Read: John 2
Jesus told the servants, “Fill the jars with water.” When the jars had been filled, he said, “Now dip some out, and take it to the master of ceremonies.” So the servants followed his instructions. When the master of ceremonies tasted the water that was now wine, not knowing where it had come from (though, of course, the servants knew), he called the bridegroom over. “A host always serves the best wine first,” he said. “Then, when everyone has had a lot to drink, he brings out the less expensive wine. But you have kept the best until now!” (John 2:7-10, NLT)
It was his first recorded miracle—and even then, Jesus was reluctant to perform it. It was not yet time to launch his public ministry as Messiah of Israel, but he was at a wedding with his family and the wine was running low. The event planner was in a panic, so Jesus’ mother said, “No worries, my son will take care of it.” Thanks, mom! So Jesus turned water that was being stored in several thirty-gallon jars nearby into the best wine the world has ever tasted, before and since.
Of the many things that could be discussed from this water-into-wine miracle, one of the facets that stands out the most to me is how understated Jesus was in performing this miracle. When the great tasting wine was discovered, neither the master-of-ceremonies nor the happy party goers knew where it came from. Only those who brought the water jugs to Jesus knew that he had transformed the liquid. And Jesus wanted it that way.
In fact, that seemed to be the way Jesus performed most of his miracles. He never made a big deal out of them, other than to draw praise to his Father. He never made a spectacle of his divine powers. He never showcased the miracles’ recipient like a zoo exhibit. Jesus’ miracles, you might say, were under the radar.
Yet there is no way to keep an authentic miracle under wraps—not for very long anyway. Sooner or later, the power of God breaks containment, and word gets out. Maybe that is why Jesus handled miracles the way he did—he let the miracles do the talking.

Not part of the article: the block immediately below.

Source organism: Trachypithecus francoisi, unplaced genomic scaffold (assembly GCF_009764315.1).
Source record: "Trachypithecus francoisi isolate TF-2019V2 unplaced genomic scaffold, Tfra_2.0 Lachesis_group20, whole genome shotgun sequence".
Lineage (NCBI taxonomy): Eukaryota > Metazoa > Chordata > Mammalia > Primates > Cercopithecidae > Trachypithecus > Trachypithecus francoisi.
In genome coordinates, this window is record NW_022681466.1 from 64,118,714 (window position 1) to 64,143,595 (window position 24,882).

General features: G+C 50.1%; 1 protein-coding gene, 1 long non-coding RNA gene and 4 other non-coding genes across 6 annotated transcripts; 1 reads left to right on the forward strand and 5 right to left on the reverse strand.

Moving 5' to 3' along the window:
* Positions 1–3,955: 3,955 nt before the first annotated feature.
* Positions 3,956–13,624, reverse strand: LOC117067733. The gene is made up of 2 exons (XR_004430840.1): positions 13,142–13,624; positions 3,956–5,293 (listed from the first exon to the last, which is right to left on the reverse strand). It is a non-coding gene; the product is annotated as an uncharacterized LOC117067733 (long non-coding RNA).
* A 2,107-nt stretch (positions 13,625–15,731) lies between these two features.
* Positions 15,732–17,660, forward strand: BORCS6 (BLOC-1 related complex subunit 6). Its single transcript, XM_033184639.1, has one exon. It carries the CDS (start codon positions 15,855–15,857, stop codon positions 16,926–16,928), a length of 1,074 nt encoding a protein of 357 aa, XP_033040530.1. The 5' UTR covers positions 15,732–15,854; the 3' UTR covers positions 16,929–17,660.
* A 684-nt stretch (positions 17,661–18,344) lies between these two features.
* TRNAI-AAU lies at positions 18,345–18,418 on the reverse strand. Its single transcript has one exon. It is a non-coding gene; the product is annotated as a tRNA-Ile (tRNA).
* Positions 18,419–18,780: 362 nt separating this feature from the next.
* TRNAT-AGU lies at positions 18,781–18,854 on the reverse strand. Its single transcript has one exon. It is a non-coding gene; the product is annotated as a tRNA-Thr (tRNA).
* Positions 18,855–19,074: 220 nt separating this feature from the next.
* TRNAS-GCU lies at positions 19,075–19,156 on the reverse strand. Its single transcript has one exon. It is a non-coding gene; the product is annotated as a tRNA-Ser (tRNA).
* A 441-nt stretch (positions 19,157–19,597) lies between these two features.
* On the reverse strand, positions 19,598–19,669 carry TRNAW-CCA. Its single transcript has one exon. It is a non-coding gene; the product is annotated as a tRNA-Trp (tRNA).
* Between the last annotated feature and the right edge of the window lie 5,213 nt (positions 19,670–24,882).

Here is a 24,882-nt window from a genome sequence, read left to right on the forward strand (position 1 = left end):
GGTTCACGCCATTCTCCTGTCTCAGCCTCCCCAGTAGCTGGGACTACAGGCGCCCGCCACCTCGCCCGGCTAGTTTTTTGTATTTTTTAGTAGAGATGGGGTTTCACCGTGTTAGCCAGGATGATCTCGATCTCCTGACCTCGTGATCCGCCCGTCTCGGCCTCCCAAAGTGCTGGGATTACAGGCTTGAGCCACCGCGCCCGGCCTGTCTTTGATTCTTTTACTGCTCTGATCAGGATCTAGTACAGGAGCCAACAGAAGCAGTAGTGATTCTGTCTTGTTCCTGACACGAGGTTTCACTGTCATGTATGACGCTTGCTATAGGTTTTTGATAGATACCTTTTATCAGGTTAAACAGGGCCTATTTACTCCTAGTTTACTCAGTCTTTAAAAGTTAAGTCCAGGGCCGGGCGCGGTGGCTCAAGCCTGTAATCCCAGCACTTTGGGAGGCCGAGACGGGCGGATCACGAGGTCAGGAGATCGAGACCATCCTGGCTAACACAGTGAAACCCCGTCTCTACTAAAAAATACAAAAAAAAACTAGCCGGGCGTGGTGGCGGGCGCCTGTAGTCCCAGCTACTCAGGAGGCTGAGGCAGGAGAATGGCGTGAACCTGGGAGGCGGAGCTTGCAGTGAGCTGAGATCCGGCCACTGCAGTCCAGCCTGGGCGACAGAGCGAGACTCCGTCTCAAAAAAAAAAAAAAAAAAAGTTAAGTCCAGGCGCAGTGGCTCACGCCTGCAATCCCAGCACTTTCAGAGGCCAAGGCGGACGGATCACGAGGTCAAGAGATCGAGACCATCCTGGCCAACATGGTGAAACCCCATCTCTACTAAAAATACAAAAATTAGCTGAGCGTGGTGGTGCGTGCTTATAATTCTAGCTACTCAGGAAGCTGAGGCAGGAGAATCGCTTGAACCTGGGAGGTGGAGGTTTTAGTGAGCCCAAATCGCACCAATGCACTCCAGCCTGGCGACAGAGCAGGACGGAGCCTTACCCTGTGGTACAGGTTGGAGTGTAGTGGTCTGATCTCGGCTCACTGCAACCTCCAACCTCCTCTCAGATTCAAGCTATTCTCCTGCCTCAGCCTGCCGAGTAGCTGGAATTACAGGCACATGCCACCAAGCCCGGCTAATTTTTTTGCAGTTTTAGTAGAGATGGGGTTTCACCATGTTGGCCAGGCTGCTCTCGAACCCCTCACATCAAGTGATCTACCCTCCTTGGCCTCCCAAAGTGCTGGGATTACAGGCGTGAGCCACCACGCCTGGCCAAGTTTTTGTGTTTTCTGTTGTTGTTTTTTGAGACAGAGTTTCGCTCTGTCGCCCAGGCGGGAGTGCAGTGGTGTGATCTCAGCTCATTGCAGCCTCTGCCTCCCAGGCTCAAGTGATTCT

Unfortunately, too many spiritual leaders today who have been used in the miraculous don’t follow Jesus’ lead. The bigger the miracle, the quicker the press conference or the book deal or the fund-raising letter! Now to be fair, if I turned water-into-wine, or raised someone from the dead, or performed some other sensational miracle, I’m afraid I, too, would head right to the local Christian network to tout what God had done through me. That is too bad! God doesn’t get all the glory when we do that.
Maybe we would see more supernatural displays of God’s power in our culture if we would commit to allowing the miracles to speak for themselves—and to fiercely make sure that all the glory goes to God when he graces us with one.
“That is what gives Him the greatest glory – the achieving of great things through the weakest and most improbable means.” ~Thomas Merton
What If God Took Over?
In The Way of the Heart, Henri Nouwen wrote, “To live and work for the glory of God cannot remain an idea about which we think once in a while. It must become an interior, unceasing doxology.” Spend some time today—and make it a practice every day—thinking of how to give God glory through your life.